Le Nozze De Figaro

“Le Nozze di Figaro” or “The Marriage of Figaro,” subtitled “A Day of Folly,” an opera bouffe in four acts, with music by Mozart and text by Lorenza da Ponte, was first presented at the National Theatre, Vienna, May 1, 1786. It is founded on a comedy by Beaumarchais of the same name.


  • Figaro (the Barber of Seville), valet to the Count
  • Count Almaviva, a Spanish Noble
  • Countess Almaviva, his wife
  • Susanna, maid of the Countess, betrothed to Figaro
  • Cherubino, page to the Countess
  • Marcellina, servant to Bartolo
  • Bartolo, a rejected lover of Susanna
  • Basilio, a busybody
  • Don Curzio
  • Antonio, gardener to the Court
  • Servants, country people, guards

This opera, though written previously, is in a sense a continuation of Rossini’s “Barber of Seville,” the principal characters being again introduced. The gallant Amaviva, with the assistance of Figaro, has married his adored Rosina, but, as with many truly loving husbands, marriage has not rendered him blind to other tender eyes and he indulges in an occasional flirtation. Just now, the particular object of his fancy is Susanna, the coquettish maid of his wife, the opera opening on the day arranged for her marriage to Figaro. The Countess has a page, Cherubino, a dainty youth of whom she is fond but whom she regards as a child. Cherubino, however, adores his mistress, and proves a facile instrument of punishment for the Count. Figaro, of course, assist quite willingly in the plot. To get rid of the boy, the Count orders him to enter the army, but the women save him by taking him to the Countess and dressing him at the critical moment as a girl. The Count’s suspicions have been aroused by a letter from Balilio and, when he demands admittance to his wife’s room, he finds the door licked in his face. When at last it is opened, he perceives that the Countess is much confused and insists upon searching the cabinet, which also is locked. While he is looking about for some means by which to break open the door, Cherubino escapes through the window and Susanna, taking his place, gravely confronts the angry husband when the lock yields. In a few moments, Antonio, the gardener, comes to complain of the ravages done to his flower beds by someone who jumped out of the window. Figaro, who has arrived, at once declares that he is the guilty one; that he had been having an interview with Susanna and feared the Count’s displeasure. When the gardener produces further evidence in the shape of a document which proves to be the page’s commission, Figaro glibly explains that he lost if from his own pocket, the page having entrusted it to him for legal reasons.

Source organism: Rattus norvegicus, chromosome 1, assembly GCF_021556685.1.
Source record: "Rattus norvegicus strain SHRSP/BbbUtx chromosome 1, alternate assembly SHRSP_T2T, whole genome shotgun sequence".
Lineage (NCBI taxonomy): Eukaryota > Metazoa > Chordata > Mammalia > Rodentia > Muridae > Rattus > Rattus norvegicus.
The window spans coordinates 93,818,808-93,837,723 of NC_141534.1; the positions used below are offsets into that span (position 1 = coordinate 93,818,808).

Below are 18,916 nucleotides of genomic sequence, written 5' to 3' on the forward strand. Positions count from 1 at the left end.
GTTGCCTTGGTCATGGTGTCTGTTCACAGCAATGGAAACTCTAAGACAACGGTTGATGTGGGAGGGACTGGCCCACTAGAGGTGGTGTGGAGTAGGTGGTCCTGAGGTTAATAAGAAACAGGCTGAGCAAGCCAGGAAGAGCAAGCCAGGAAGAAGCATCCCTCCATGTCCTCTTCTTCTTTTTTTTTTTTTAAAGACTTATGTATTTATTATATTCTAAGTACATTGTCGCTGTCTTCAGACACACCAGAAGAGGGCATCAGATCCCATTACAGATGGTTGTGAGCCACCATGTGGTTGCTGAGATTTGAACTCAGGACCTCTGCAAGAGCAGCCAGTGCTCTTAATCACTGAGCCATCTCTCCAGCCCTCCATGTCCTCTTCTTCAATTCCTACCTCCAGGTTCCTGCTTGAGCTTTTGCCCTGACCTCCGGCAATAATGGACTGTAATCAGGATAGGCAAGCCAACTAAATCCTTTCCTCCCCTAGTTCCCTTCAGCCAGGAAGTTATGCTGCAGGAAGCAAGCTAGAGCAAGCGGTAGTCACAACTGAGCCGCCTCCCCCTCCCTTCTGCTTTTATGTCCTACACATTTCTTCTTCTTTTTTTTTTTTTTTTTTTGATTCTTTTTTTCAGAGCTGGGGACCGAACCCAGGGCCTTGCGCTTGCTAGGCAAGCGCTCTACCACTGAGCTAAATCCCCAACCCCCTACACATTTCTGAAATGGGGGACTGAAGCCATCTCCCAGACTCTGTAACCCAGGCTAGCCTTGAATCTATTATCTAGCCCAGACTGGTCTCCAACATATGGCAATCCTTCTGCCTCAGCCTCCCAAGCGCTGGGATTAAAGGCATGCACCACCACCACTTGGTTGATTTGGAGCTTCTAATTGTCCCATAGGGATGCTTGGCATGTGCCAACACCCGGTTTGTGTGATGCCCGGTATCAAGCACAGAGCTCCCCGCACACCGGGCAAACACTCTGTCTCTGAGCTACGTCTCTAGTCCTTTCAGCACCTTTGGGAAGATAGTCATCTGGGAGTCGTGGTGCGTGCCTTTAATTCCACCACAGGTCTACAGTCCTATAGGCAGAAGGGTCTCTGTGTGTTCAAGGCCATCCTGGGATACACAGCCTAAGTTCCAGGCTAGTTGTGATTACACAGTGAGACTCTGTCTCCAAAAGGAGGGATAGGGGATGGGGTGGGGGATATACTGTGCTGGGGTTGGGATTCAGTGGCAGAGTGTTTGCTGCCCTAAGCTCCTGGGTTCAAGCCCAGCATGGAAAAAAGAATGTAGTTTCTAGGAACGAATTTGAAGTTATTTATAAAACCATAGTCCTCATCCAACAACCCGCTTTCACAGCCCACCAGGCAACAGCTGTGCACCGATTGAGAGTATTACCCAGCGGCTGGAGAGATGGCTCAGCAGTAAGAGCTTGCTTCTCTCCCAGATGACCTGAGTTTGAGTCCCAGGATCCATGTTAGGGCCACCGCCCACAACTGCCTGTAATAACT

Bartolo and Marcellina, who have been previously introduced to sigh for unrequited love, the former for Susanna and the latter for Figaro, now reappear. Marcellina brings with her a marriage contract, which she says Figaro signed with her. She produces Bartolo as a witness. The Count, glad thus to dispose of Figaro, his rival, and to leave Susanna unmarried, decrees that the barber must fulfill the contract but the clever Figaro escapes through being able to prove, by marks on his arm, that he is the son of Marcellina and Bartolo. While he is embracing his new-found mother, Susanna appears and her jealousy is aroused.